If there’s one thing that moms are known for being good at, it’s comforting people. They’ll often say things like “Don’t be mad at Billy, pity him; his parents are ugly, and someday, he will be too,” or “bike accidents only happen to people who are bad on the inside.”
But, try as they might, they can’t turn every bad situation into puppies and king-size candy bars. Sometimes, they just don’t have a clue what they are talking about.
Cleaning toilets never hurt anyone
Great. Now we have to be scared of the thing that was closest to our hearts.
Why it is supposed to be comforting: Moms are fond of the “never hurt/killed anyone” argument. They assume that it’s guaranteed to make you feel so much better that the activity you have been unfairly assigned has not been known to permanently disfigure, maim, or end the life of anyone (yet?). At least, they know it won’t make you feel any worse.
Why it really isn’t: Well, how about the fact that at least one guy has nearly killed himself cleaning the toilet?
We’re assuming that, since the mom in question is trying to get her offspring to do the dirty deed instead of doing it herself, she’s not going to be watching them every step of the way. And we all know that kids have many things that they’d rather be doing than scrubbing feces off of porcelain, so we can’t expect them to carefully peruse the warning labels on the cleaning products they decide to use. And hey, if one bottle is good, two are better, and more is best!
Except when it comes to this sneaky little formula: 2(parts)NaOCl + 2NH3 –> 2NaONH3 + Cl2. That’s what you get when you mix chlorine (found in bleach) with ammonia (a common household cleaning agent): toxic chlorine gas, the same sort of thing used to kill soldiers during the Great War. Happy scrubbing!
Spinach will make you grow nice and strong!
And apparently give you elbow nipples.
Why it is supposed to be comforting: This is a version of the “eat it, it’s good for you” argument. Now, moms know that all kids want to be superheroes, and so there’s a good chance that the strength argument will work out to their advantage. If Peter Parker had to get bitten by a nightmare-inducing radioactive spider, then your kid will probably put up with swallowing down a few bites of shudder-inducing green sludge if given the promise of greatness.
Why it really isn’t: Sure, spinach has lots of vitamins, and it will give you a chance to get stronger – if by “stronger” you mean “better at getting your bowels to stop disgorging themselves all over the place.”
That’s because spinach has, on several occasions, been the source of E. Coli outbreaks. The problem with spinach is that all those folds that hold the good-for-you-ness also are especially good at harboring bacteria as well. Jeez, Spiderman never had to put up with anything worse than a rash.
When I was your age, things were much harder
Why does snow always get such a bad rap?
Why it’s supposed to be comforting: Ever heard something along these lines: “When I was your age, I had to walk five miles uphill to and from school every day in the snow, with no shoes and only a chunk of mold to eat”? Or: “Back then, we didn’t have any fancy ‘interphones’ or whatever you call them. When we wanted to talk to someone far away, we had to yell really, really, loud”?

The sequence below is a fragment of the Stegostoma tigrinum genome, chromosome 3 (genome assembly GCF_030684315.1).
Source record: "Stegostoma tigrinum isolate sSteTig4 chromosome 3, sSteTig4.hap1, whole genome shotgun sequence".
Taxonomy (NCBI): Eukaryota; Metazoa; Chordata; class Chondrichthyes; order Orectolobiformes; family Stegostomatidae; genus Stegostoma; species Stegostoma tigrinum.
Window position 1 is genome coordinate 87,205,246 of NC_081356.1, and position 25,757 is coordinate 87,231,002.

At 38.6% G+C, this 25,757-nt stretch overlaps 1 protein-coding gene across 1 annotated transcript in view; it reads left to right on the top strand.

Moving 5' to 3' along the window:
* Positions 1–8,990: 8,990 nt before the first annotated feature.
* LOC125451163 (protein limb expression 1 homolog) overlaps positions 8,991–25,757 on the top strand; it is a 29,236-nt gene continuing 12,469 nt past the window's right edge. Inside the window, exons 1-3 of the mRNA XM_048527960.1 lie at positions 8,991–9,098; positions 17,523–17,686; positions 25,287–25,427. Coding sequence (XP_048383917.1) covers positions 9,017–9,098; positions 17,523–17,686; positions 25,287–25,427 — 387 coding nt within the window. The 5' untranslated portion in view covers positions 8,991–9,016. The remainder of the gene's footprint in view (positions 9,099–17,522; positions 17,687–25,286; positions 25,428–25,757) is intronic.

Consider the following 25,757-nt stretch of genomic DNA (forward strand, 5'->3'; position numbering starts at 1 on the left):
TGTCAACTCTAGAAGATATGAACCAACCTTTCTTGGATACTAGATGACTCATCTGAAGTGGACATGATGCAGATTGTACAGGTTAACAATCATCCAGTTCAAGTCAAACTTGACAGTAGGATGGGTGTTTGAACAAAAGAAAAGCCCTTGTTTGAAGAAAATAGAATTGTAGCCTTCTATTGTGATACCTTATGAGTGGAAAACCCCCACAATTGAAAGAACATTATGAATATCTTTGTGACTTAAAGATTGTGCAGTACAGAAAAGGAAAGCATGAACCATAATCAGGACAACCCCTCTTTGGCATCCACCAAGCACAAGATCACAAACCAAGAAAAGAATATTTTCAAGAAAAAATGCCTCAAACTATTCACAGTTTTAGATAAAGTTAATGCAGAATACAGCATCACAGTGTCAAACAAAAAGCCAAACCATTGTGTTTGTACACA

Moms want us to believe that life was so, so much harder in the past than it is now. We’re supposed to feel better because we don’t have to live in those depressing times. They think that the horror invoked by the thought of ages past will make taking out the trash seem blissful in comparison.
Why it really isn’t: Stress has always been around, but it wasn’t until the 1990’s that it really became an essential factor that scientists and doctors took into account when thinking about human health. So yeah, things might have been physically harder way back when, but mentally, our fragile, young brains have it much harder than in the past, what with the daily experience of being pummeled to a juicy gray-matter pulp. The constant overstimulation we endure makes it impossible for us to focus on anything. We even get the joy of experiencing withdrawal symptoms if the constant stimulus is removed.
For example, Mom might have had to walk more in her youth, but she never had to walk her brain through the intensity of 5000 advertising messages a day!
It’s just a scratch. :kiss: All better!
Extra special bonus points for lipstick.
Why it’s supposed to be comforting: Everyone knows that kisses are magical medicine juice, right? From an early age, we’re taught that the power of Mom’s kiss is enough to cure scrapes, staph infection, and possibly even cancer. I mean, how many of us would venture out into the wild without that kind of protection? It’s scary out there!
Why it really isn’t: The human mouth is the perfect bacteria breeding ground – warm, moist, and constantly exposed to objects contaminated with the little beasties. (We know where that finger has been!) And what better way to transfer that bacteria than by laying a nice, fat kiss onto the last place you want bacteria can be – an open wound?
That’s right: kissing an open cut can leads to infection. And, as all well-informed kids more versed in medieval medicine than modern science know, infections put you in the fast lane to gangrene and amputations. Whee!